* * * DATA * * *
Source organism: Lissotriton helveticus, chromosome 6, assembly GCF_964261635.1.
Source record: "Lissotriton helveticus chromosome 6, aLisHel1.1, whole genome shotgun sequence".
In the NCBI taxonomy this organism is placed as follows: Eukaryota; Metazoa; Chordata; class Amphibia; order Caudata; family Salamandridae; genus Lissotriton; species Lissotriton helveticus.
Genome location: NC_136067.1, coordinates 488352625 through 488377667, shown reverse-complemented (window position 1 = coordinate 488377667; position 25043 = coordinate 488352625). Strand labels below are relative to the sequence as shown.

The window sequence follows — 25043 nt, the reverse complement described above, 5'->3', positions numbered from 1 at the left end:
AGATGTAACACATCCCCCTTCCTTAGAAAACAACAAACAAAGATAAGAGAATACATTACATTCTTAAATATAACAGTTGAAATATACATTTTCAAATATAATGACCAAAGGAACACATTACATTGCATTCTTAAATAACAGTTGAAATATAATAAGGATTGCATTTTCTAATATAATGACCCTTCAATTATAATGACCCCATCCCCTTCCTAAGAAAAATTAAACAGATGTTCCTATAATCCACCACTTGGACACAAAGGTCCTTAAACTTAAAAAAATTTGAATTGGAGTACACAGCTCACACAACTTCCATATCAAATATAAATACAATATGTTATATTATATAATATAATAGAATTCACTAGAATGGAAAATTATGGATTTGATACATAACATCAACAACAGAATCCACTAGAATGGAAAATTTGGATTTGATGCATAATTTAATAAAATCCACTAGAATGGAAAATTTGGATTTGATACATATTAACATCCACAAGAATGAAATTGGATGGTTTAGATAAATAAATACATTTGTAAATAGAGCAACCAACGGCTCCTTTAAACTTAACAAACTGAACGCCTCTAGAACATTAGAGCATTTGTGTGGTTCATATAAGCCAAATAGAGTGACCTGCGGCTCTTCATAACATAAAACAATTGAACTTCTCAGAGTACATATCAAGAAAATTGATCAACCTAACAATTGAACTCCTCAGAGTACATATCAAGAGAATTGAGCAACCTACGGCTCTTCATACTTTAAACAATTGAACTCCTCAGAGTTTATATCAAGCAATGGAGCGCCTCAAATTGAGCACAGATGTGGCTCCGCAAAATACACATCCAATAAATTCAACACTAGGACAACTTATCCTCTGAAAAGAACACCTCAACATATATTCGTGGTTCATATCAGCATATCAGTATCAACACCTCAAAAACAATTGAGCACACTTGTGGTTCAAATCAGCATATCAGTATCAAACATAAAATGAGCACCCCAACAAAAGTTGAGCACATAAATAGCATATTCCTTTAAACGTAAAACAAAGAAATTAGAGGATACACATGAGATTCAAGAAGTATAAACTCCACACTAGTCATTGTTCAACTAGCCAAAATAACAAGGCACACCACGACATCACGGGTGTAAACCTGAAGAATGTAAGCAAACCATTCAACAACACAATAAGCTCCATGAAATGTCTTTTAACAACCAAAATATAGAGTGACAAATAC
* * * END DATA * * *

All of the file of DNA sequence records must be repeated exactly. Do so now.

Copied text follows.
Source organism: Lissotriton helveticus, chromosome 6, assembly GCF_964261635.1.
Source record: "Lissotriton helveticus chromosome 6, aLisHel1.1, whole genome shotgun sequence".
In the NCBI taxonomy this organism is placed as follows: Eukaryota; Metazoa; Chordata; class Amphibia; order Caudata; family Salamandridae; genus Lissotriton; species Lissotriton helveticus.
Genome location: NC_136067.1, coordinates 488352625 through 488377667, shown reverse-complemented (window position 1 = coordinate 488377667; position 25043 = coordinate 488352625). Strand labels below are relative to the sequence as shown.

The window sequence follows — 25043 nt, the reverse complement described above, 5'->3', positions numbered from 1 at the left end:
AGATGTAACACATCCCCCTTCCTTAGAAAACAACAAACAAAGATAAGAGAATACATTACATTCTTAAATATAACAGTTGAAATATACATTTTCAAATATAATGACCAAAGGAACACATTACATTGCATTCTTAAATAACAGTTGAAATATAATAAGGATTGCATTTTCTAATATAATGACCCTTCAATTATAATGACCCCATCCCCTTCCTAAGAAAAATTAAACAGATGTTCCTATAATCCACCACTTGGACACAAAGGTCCTTAAACTTAAAAAAATTTGAATTGGAGTACACAGCTCACACAACTTCCATATCAAATATAAATACAATATGTTATATTATATAATATAATAGAATTCACTAGAATGGAAAATTATGGATTTGATACATAACATCAACAACAGAATCCACTAGAATGGAAAATTTGGATTTGATGCATAATTTAATAAAATCCACTAGAATGGAAAATTTGGATTTGATACATATTAACATCCACAAGAATGAAATTGGATGGTTTAGATAAATAAATACATTTGTAAATAGAGCAACCAACGGCTCCTTTAAACTTAACAAACTGAACGCCTCTAGAACATTAGAGCATTTGTGTGGTTCATATAAGCCAAATAGAGTGACCTGCGGCTCTTCATAACATAAAACAATTGAACTTCTCAGAGTACATATCAAGAAAATTGATCAACCTAACAATTGAACTCCTCAGAGTACATATCAAGAGAATTGAGCAACCTACGGCTCTTCATACTTTAAACAATTGAACTCCTCAGAGTTTATATCAAGCAATGGAGCGCCTCAAATTGAGCACAGATGTGGCTCCGCAAAATACACATCCAATAAATTCAACACTAGGACAACTTATCCTCTGAAAAGAACACCTCAACATATATTCGTGGTTCATATCAGCATATCAGTATCAACACCTCAAAAACAATTGAGCACACTTGTGGTTCAAATCAGCATATCAGTATCAAACATAAAATGAGCACCCCAACAAAAGTTGAGCACATAAATAGCATATTCCTTTAAACGTAAAACAAAGAAATTAGAGGATACACATGAGATTCAAGAAGTATAAACTCCACACTAGTCATTGTTCAACTAGCCAAAATAACAAGGCACACCACGACATCACGGGTGTAAACCTGAAGAATGTAAGCAAACCATTCAACAACACAATAAGCTCCATGAAATGTCTTTTAACAACCAAAATATAGAGTGACAAATAC